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Do they know what is at steak?

Pupils and staff at a school near Paris are finding the trial of a German-style timetable hard to digest

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Pupils and staff at a school near Paris are finding the trial of a German-style timetable hard to digest

A major hitch with a new timetable being trialled by a class of 15- year-olds has less to do with the subjects taught than the food. "It's hard to tuck into steak at 10.30 in the morning," explained Bernard Lociciro, headmaster at Lycee Jean Vilar, in Meaux, east of Paris.

The school is one of the first to try a so-called "German-style" timetable, with more than 100 others in France planning to follow from September.

The day limits academic subjects to a five-hour block between 8.30am and 1.30pm, with lunch at 10.30am. Afternoons are then devoted to education physique et sportive as well as activites de decouverte (discovery activities) in which they try out new things, including fencing, sailing, wrestling, mountain-biking, and even chess.

The early lunch break was recommended by bio-nutritionists. But while it may have provided adequate digestion time before the afternoon's activities, it totally ignored pupils' need to mix with other classes, let alone the adolescent distaste for early-morning meals.

The pilot scheme appears to have shown positive results, including fewer absences and less tired children. But the decision to expand the trials was made without any independent assessment.

So whose great idea was it? Step forward Luc Chatel, France's national education minister.

The pilots are just one of the minister's many recent wheezes that have left teachers scratching their heads.

Mr Chatel has recently put forward a range of plans for curriculum reforms, many of which are watered down versions of proposals that cost his predecessor, Xavier Darcos, his job.

For example, from September separate streams will continue for lessons in science, literature and economics, but classes will be mixed up for core subjects. In the upper sixth, history and geography will be axed and de Gaulle's dry memoirs shifted to literature, a move that has caused outcry from the left.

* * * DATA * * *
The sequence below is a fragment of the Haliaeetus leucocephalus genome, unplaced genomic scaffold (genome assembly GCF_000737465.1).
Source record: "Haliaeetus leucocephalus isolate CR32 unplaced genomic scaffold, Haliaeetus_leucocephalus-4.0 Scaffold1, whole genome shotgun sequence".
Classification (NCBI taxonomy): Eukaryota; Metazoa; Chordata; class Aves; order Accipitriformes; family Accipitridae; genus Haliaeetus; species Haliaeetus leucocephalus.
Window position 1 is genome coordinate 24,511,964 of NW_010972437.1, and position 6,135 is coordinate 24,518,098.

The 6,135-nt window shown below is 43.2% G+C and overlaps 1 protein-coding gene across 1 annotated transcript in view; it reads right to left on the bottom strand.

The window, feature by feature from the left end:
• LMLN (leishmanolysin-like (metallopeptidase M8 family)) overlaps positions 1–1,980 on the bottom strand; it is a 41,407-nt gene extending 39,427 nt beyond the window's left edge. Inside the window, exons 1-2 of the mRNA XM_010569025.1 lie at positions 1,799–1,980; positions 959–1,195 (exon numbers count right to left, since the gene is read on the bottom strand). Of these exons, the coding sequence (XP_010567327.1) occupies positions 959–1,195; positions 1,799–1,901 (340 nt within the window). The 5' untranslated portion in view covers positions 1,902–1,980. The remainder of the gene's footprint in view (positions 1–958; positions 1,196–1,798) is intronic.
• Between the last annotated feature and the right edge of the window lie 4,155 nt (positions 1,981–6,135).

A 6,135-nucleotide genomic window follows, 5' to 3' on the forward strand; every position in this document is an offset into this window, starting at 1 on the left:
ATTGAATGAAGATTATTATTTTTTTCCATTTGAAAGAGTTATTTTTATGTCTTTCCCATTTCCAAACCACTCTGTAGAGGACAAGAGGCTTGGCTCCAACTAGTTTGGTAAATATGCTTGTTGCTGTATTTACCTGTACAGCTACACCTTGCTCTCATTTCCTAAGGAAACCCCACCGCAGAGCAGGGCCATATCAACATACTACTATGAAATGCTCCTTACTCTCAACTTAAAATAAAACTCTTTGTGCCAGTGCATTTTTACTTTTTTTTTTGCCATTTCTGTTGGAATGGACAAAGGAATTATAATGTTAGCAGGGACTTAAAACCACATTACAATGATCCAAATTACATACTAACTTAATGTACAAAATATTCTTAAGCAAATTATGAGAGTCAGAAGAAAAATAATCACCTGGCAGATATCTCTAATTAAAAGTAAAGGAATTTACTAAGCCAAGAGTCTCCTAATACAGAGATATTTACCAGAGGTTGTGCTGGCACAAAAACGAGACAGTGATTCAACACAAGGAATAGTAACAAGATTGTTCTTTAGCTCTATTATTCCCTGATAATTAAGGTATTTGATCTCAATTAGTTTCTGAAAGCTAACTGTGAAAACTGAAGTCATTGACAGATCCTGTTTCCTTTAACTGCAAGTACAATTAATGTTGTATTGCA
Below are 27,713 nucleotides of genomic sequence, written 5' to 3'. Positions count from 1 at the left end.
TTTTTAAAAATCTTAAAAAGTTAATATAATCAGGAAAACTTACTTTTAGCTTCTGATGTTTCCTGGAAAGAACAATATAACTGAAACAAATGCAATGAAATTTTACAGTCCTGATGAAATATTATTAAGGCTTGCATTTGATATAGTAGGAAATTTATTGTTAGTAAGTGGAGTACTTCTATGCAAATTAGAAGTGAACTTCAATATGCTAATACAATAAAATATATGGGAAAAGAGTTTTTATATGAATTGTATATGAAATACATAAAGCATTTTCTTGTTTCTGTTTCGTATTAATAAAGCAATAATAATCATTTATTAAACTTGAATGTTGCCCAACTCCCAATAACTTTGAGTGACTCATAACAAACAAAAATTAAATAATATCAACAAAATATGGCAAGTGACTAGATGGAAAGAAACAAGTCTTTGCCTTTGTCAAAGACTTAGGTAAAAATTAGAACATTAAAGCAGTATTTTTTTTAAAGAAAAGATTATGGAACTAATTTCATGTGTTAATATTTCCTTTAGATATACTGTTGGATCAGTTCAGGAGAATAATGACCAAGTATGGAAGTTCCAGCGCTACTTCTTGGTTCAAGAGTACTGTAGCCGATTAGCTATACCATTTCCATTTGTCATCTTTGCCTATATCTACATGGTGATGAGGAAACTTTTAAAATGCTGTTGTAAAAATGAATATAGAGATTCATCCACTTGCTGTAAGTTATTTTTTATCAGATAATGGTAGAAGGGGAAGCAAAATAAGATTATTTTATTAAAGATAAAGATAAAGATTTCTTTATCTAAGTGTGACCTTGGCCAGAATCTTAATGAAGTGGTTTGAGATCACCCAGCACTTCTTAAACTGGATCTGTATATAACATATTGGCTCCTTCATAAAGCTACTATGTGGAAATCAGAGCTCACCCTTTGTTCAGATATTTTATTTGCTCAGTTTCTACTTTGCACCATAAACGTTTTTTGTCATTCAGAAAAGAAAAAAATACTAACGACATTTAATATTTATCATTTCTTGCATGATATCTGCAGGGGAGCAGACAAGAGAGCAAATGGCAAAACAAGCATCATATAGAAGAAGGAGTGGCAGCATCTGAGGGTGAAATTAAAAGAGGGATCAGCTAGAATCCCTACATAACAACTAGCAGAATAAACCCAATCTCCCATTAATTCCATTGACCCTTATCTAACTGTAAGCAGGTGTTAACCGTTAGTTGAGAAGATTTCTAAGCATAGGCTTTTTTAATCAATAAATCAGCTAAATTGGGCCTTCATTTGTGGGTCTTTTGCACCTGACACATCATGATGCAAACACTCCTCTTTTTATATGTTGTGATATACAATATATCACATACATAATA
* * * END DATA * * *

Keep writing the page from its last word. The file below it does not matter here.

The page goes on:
Shared teaching will also be introduced, but the time teachers spend in the class with a colleague will only count half towards their weekly working hours.

"Better preparation for university" is the official explanation for the changes. But, given that the minister's policy is to replace only one out of every two retiring teachers, many suspect other motives.

As for the pilot timetables, they are supposedly part of a move to lighten the school day. But the German system being imitated is a half-day, with sport an extra-curricular activity under parental responsibility. So PE teachers wonder whether they are next for the chop.

Teachers have asked who will pay for textbooks and how authors and publishers could have them ready by September. It seems teachers will be expected to present the early chapters in class and that books could be available by December, when parents may have to foot the bill.

Mr Chatel skilfully announced details of his plans at the end of the summer term when teachers were too busy marking exam papers to protest. But it is a long-standing tradition in France that education ministers do not last long, and that industrial action often gets the better of them.

The next teachers' strike is due on September 6. Mr Chatel may yet find that, like the early-lunching teenagers, he has bitten off more than he can chew.

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